ClickHouse December Community Events

The year 2019 ended with a burst of ClickHouse community events in the US and Europe.  There were many great talks about ClickHouse from users exploring new use cases as well as operating at large scale.  Here is a quick rundown.

San Francisco ClickHouse Meetup – 3 December

Cisco sponsored the December ClickHouse Meeting at their Open Late venue in downtown San Francisco.  It’s a great meeting location and we had about 45 attendees, making it the most popular meetup of the year. In addition to networking over pizza and beer, we had two great talks from local users. 

  • ClickHouse Capacity Planning: Methodology for OLAP Workloads — Mik Kocikowski of Cloudflare worked through the steps to size resources for large ClickHouse installations.  Cloudflare ingests a petabyte of data daily. Capacity planning there balances scaling out shards to match ingest rates, then increasing replicas to handle queries on the data.  

  • Unified Data Platform — Pauline Yeung of Cisco worked through three new use cases that she’s exploring related to discovering security threats from DNS log records, analysis of whois records, and monitoring networking tunnels.  ClickHouse is widely used for network management and these use cases provoked a lot of discussion and ideas about efficient implementation. 

Attendees stayed around until the office closed at 9pm discussing their own ClickHouse efforts and sharing ideas.  We would like to give a big shoutout to Cisco for hosting the event. The next San Francisco ClickHouse meetup will be on 3 February at Cloudflare, another great  ClickHouse supporter. 

Moscow ClickHouse Meetup – 11 December

Moscow ClickHouse meetups are traditionally organized by Yandex in a big ‘Extropolis’ conference hall that can welcome 200-250 people. This time it was nearly full at 7pm when the meetup started, but not everybody survived until the last talk ended at a remarkable 11:30pm. It took so long thanks to 7 interesting talks from ClickHouse developers and community users:

  • Alexander Krasheninnikov from Badoo is a frequent speaker at Moscow meetups. This time he opened up a meetup with an interesting talk about time series prediction models in ClickHouse. By the way, Alexander is an official maintainer of the ClickHouse JDBC driver.

  • Artem Zuikov from Yandex ClickHouse team invited everybody to a fascinating journey through the different JOIN types available in ClickHouse. For example, have you ever heard of SEMI JOIN or ANTI JOIN? Please check the slides to learn more.

  • Andrey Konyaev from ArenaData presented an interesting use case optimizing queries with new ClickHouse skipping indices. These are special data structures they can improve query performance enormously when properly used. Andrey demonstrated 15-17X improvement on his benchmark. We plan to publish a research on this topic soon as well.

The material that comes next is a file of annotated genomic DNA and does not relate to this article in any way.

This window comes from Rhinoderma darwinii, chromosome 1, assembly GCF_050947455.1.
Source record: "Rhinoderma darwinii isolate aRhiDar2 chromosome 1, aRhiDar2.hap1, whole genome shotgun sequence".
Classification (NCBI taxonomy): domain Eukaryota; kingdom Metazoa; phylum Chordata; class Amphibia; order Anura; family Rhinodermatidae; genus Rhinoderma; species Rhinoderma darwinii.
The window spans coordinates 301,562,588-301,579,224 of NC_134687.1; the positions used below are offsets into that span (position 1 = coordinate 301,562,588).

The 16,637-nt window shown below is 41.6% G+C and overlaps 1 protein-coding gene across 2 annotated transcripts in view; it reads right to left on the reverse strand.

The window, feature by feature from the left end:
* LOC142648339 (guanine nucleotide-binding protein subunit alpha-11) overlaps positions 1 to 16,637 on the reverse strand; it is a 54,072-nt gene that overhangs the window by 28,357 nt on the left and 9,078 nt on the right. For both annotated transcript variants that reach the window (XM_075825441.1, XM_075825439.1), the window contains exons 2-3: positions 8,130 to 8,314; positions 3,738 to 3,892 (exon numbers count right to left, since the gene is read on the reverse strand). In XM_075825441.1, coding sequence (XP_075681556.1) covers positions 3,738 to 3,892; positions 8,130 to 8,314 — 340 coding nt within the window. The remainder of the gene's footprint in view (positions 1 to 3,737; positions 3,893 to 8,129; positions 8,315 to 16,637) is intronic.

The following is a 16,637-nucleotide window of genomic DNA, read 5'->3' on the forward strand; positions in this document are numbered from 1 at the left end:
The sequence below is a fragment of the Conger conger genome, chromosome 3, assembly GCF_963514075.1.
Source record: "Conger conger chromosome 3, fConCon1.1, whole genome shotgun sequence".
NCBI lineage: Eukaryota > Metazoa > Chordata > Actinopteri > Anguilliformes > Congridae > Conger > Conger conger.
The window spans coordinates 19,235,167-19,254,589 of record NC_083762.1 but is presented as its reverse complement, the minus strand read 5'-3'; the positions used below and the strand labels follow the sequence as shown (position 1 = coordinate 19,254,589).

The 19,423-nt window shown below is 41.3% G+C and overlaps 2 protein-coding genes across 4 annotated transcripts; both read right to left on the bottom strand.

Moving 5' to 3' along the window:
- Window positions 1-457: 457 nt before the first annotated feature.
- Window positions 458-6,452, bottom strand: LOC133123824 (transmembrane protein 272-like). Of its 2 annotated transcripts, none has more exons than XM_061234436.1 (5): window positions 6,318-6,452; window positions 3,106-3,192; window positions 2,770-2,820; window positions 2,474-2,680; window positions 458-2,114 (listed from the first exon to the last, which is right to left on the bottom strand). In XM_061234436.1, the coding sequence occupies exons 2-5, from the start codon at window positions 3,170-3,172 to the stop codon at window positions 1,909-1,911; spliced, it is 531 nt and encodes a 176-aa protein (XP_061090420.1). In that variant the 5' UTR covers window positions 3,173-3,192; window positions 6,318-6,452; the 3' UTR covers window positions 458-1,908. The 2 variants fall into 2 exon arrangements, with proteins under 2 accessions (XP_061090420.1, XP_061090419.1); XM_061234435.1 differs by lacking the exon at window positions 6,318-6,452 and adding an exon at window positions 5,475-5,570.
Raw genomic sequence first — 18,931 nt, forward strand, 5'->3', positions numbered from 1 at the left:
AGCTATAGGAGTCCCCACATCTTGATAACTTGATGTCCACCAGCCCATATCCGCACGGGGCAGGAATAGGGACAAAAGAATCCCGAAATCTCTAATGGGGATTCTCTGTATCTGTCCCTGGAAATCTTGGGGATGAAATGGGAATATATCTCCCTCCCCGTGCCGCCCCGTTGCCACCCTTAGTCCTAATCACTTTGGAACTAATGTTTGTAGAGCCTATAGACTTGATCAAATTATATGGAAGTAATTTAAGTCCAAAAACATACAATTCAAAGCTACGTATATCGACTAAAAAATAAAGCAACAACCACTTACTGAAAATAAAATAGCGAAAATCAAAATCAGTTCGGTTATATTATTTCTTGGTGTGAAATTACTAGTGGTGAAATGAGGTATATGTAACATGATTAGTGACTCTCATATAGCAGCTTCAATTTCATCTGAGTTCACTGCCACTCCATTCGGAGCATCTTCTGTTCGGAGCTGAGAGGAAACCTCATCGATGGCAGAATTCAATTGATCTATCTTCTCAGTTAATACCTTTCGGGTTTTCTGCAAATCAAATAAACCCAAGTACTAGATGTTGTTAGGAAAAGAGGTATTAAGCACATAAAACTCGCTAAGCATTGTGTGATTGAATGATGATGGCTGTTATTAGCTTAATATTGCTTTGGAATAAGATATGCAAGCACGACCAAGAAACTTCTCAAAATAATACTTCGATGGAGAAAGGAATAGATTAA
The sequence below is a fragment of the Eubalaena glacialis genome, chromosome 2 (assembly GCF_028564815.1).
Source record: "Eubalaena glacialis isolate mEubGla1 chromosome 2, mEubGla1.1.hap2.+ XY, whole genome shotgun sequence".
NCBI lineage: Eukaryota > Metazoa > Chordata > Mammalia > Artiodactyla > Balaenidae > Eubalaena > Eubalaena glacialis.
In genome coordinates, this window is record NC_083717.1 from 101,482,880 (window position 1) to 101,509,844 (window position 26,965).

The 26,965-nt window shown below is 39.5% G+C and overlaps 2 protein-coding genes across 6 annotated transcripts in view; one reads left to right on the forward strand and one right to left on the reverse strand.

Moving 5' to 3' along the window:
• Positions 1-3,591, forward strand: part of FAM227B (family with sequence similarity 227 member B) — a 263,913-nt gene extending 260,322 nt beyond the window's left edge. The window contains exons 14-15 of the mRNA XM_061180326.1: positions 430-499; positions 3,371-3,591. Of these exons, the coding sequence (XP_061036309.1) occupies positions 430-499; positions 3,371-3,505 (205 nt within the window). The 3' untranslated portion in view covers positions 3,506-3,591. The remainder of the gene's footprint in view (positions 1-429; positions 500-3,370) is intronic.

• DBeaver team talked about ClickHouse JDBC drivers and compatibility issues they are facing. DBeaver is a nice SQL UI supporting multiple databases, including ClickHouse.

  • Ivan Moskvin from Yandex.Cloud team talked about the architecture of Yandex DataLens — BI SaaS available for Yandex.Cloud. DataLens uses ClickHouse cluster internally in order to materialize intermediate data collected from different sources.

  • Altinity contributed to the meetup through Vladimir’s Chebotaryov’s detailed overview of multi volume storage. Vladimir did a lot of work recently, submitting over 50 PRs polishing this functionality. He talked about use cases and design, and even merged our newest addition — TTL storage policies — in real time!

Traditionally Alexey Milovidov closes a meetup with a ‘what’s new’ kind of talk. It was not an exception this time as well. ClickHouse is evolving so rapidly that it is not easy to catch up with all new features. Alexey reviewed recent additions and talked about the ambitious 2020 development plans. We are going to share those plans in our blog later in December. Meantime, check out Alexey’s slides.

London Open Source Meetup – 16 December

London Open Source Database Practices Meetup was organized by the ProxySQL Team and was held at the Cloudflare office, very close to the breathtaking London Eye and the Christmas market.  Big thanks to ProxySQL and Stacy Rostova for flawless organization as well as to Cloudflare for the venue and beverages. Some 45 people attended the event, which featured three presentations:

It seemed that London is thirsty for news and meet-ups that help users operate large-scale IT systems. Even though quite a lot of people are just beginning use of the technologies presented in the talks, the problem statements were definitely aimed at operations at scale. We look forward to coming back to London soon to quench that thirst. 


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